Actually, the workings of search engines such as Google, Teoma, All the Web, and AltaVista (just to name a few) is proprietary. But we can discern from experience some generalities:
With Google, enclose phrases in "quotes". This forces adjacency and limits the results. Ex.: "joint committee on printing".
Often it is helpful to limit your search to a specific file format such as Adobe Acrobat (PDF), Word (DOC), PowerPoint (PPT), Excel (XLS), etc. To do this, type filetype:[extension]. Ex.: digital divide and filetype:ppt.
A powerful way to restrict search results is to limit by Internet domain. For example, you could restrict results to educational domains (.edu), to government domains (.gov), or to Canada (.ca). To do this in Google, add site:edu to your search to limit to US educational domains.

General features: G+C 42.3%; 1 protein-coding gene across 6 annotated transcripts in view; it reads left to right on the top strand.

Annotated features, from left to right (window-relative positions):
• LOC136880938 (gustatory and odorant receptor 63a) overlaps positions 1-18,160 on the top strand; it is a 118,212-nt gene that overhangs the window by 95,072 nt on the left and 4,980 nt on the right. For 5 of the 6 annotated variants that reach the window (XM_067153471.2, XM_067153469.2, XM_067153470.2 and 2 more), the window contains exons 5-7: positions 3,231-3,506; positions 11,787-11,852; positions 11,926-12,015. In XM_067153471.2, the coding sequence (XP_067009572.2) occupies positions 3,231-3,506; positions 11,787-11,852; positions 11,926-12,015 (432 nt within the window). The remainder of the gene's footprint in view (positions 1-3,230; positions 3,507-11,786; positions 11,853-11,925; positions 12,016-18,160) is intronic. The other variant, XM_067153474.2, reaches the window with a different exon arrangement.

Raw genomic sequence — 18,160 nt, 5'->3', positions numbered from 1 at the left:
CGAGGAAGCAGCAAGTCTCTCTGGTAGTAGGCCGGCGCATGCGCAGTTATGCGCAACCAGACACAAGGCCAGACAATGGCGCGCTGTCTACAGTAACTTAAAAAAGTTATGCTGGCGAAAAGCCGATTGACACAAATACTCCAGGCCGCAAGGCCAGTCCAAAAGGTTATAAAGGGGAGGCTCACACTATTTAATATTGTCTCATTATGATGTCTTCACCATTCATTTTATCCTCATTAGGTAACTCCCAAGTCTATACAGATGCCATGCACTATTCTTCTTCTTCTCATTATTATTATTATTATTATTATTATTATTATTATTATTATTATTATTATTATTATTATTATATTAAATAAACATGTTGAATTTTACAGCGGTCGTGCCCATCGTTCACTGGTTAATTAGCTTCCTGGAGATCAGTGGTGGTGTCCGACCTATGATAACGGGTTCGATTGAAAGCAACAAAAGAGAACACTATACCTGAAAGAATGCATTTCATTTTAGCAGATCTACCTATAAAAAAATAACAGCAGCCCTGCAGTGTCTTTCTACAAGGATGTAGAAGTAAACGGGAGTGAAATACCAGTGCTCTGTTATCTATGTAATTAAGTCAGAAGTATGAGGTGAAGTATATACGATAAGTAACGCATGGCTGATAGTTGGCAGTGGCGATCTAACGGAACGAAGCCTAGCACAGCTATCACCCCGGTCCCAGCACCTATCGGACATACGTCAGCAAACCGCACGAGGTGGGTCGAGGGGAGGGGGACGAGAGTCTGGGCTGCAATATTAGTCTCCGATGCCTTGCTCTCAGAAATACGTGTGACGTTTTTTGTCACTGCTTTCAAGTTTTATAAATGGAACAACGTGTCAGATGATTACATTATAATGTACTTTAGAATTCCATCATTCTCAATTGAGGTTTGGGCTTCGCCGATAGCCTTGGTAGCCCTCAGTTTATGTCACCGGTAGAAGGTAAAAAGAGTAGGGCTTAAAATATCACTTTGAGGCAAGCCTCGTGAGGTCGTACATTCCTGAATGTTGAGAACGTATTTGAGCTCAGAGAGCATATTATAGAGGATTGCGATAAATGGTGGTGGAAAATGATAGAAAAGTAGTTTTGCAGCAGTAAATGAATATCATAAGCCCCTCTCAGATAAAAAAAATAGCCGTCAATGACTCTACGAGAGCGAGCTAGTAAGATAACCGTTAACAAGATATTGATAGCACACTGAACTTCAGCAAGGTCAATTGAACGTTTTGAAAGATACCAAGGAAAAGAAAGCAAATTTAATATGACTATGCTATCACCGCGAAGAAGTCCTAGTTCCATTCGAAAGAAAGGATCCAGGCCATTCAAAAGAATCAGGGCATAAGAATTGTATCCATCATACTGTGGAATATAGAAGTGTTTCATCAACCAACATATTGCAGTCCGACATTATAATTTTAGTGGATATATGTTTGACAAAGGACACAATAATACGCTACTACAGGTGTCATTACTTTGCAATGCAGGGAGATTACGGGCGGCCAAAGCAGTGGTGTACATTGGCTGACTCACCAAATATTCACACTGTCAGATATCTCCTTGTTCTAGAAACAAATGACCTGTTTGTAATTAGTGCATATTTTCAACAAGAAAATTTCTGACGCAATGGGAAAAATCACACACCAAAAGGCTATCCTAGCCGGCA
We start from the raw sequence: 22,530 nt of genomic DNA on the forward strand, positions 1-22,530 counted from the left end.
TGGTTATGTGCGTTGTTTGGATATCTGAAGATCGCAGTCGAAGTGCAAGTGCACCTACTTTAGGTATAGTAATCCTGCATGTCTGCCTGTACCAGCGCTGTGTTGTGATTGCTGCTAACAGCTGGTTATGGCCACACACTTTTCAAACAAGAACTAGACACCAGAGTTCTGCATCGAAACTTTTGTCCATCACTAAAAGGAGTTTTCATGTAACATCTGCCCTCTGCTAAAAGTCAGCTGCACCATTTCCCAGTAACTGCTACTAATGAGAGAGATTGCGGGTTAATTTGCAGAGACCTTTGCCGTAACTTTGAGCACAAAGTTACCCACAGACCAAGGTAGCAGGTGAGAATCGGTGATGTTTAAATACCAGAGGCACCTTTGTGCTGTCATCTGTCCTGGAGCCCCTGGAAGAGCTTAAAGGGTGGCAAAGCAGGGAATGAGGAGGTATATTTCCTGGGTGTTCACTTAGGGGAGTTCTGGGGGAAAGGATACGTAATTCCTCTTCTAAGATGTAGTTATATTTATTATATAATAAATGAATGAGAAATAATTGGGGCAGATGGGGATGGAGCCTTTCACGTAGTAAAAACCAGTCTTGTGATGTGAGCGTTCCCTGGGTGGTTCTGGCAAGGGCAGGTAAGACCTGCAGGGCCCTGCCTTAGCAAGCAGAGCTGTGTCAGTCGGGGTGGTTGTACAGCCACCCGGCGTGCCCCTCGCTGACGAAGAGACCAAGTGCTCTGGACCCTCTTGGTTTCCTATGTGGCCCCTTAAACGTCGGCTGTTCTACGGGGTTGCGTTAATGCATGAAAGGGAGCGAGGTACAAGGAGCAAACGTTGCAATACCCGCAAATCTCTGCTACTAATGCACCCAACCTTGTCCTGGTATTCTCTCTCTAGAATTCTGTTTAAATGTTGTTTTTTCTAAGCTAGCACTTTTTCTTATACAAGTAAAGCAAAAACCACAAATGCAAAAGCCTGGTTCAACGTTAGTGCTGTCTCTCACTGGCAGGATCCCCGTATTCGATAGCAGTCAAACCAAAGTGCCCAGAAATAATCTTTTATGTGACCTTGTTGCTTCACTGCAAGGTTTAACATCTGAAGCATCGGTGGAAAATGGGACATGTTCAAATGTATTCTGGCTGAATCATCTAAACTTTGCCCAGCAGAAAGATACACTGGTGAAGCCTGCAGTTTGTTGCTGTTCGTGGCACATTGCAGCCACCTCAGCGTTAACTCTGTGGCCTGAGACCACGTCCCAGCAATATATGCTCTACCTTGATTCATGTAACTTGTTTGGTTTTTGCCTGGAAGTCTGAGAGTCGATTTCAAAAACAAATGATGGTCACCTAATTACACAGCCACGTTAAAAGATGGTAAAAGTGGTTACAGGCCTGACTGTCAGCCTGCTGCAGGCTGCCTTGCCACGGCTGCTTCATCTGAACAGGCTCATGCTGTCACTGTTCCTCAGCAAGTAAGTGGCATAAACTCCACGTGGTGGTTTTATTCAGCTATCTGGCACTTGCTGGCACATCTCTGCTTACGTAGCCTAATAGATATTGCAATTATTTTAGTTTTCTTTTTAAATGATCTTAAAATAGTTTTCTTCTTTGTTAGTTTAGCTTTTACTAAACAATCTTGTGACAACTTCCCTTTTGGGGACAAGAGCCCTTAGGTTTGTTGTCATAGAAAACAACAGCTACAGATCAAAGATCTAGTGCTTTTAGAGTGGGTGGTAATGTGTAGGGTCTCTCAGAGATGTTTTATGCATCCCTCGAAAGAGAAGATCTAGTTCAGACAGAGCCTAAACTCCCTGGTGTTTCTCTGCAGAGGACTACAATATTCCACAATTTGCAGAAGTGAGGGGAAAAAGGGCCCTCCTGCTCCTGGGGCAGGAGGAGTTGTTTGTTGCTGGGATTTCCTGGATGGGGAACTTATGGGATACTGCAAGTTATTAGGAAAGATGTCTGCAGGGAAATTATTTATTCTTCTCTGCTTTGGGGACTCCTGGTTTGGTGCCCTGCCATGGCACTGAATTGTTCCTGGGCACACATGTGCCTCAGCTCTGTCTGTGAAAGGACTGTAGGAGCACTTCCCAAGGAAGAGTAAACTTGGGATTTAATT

Another useful trick is to search a secondary-level domain. To search for information on Museum Studies on University of Denver sites, search like this in Google: site:du.edu museum studies.
This strategy is very effective when looking for authoritative information from known Web sites such as un.org. To search for information on "child soldiers" from the United Nations site, search Google like this: site:un.org child soldiers.